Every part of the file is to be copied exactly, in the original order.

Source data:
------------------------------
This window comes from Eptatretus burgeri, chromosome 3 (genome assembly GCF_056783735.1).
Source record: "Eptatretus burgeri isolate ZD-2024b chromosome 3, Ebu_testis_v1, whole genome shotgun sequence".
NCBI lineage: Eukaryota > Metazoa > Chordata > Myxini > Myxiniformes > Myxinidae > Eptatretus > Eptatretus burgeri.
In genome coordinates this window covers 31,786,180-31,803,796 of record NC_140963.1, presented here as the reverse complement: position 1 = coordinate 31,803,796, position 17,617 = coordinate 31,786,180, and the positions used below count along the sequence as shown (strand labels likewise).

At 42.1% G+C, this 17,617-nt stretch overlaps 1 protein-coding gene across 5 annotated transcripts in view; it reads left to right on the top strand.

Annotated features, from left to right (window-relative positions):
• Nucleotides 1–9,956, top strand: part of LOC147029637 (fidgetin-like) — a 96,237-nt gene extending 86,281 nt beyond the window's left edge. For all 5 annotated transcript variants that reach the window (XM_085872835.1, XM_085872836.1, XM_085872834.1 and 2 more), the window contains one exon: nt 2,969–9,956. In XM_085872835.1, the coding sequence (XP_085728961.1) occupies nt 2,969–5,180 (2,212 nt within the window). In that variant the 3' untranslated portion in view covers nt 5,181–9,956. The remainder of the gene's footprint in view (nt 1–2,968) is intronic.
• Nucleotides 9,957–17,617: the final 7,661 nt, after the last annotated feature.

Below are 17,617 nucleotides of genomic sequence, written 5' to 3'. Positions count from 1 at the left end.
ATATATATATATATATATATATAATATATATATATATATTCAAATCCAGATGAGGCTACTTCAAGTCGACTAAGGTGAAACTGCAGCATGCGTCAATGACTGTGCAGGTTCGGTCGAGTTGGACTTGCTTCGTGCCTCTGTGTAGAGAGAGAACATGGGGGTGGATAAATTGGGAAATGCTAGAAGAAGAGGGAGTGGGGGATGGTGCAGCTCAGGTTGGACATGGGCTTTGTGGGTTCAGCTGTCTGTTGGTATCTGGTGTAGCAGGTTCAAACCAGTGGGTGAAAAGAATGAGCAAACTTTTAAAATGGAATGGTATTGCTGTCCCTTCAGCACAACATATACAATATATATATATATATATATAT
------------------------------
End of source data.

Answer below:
This window comes from Eptatretus burgeri, chromosome 3 (genome assembly GCF_056783735.1).
Source record: "Eptatretus burgeri isolate ZD-2024b chromosome 3, Ebu_testis_v1, whole genome shotgun sequence".
NCBI lineage: Eukaryota > Metazoa > Chordata > Myxini > Myxiniformes > Myxinidae > Eptatretus > Eptatretus burgeri.
In genome coordinates this window covers 31,786,180-31,803,796 of record NC_140963.1, presented here as the reverse complement: position 1 = coordinate 31,803,796, position 17,617 = coordinate 31,786,180, and the positions used below count along the sequence as shown (strand labels likewise).

At 42.1% G+C, this 17,617-nt stretch overlaps 1 protein-coding gene across 5 annotated transcripts in view; it reads left to right on the top strand.

Annotated features, from left to right (window-relative positions):
• Nucleotides 1–9,956, top strand: part of LOC147029637 (fidgetin-like) — a 96,237-nt gene extending 86,281 nt beyond the window's left edge. For all 5 annotated transcript variants that reach the window (XM_085872835.1, XM_085872836.1, XM_085872834.1 and 2 more), the window contains one exon: nt 2,969–9,956. In XM_085872835.1, the coding sequence (XP_085728961.1) occupies nt 2,969–5,180 (2,212 nt within the window). In that variant the 3' untranslated portion in view covers nt 5,181–9,956. The remainder of the gene's footprint in view (nt 1–2,968) is intronic.
• Nucleotides 9,957–17,617: the final 7,661 nt, after the last annotated feature.

Below are 17,617 nucleotides of genomic sequence, written 5' to 3'. Positions count from 1 at the left end.
ATATATATATATATATATATATAATATATATATATATATTCAAATCCAGATGAGGCTACTTCAAGTCGACTAAGGTGAAACTGCAGCATGCGTCAATGACTGTGCAGGTTCGGTCGAGTTGGACTTGCTTCGTGCCTCTGTGTAGAGAGAGAACATGGGGGTGGATAAATTGGGAAATGCTAGAAGAAGAGGGAGTGGGGGATGGTGCAGCTCAGGTTGGACATGGGCTTTGTGGGTTCAGCTGTCTGTTGGTATCTGGTGTAGCAGGTTCAAACCAGTGGGTGAAAAGAATGAGCAAACTTTTAAAATGGAATGGTATTGCTGTCCCTTCAGCACAACATATACAATATATATATATATATATATAT